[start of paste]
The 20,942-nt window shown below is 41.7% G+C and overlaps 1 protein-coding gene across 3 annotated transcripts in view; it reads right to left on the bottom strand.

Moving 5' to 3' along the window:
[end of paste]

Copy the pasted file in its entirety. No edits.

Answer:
The 20,942-nt window shown below is 41.7% G+C and overlaps 1 protein-coding gene across 3 annotated transcripts in view; it reads right to left on the bottom strand.

Moving 5' to 3' along the window: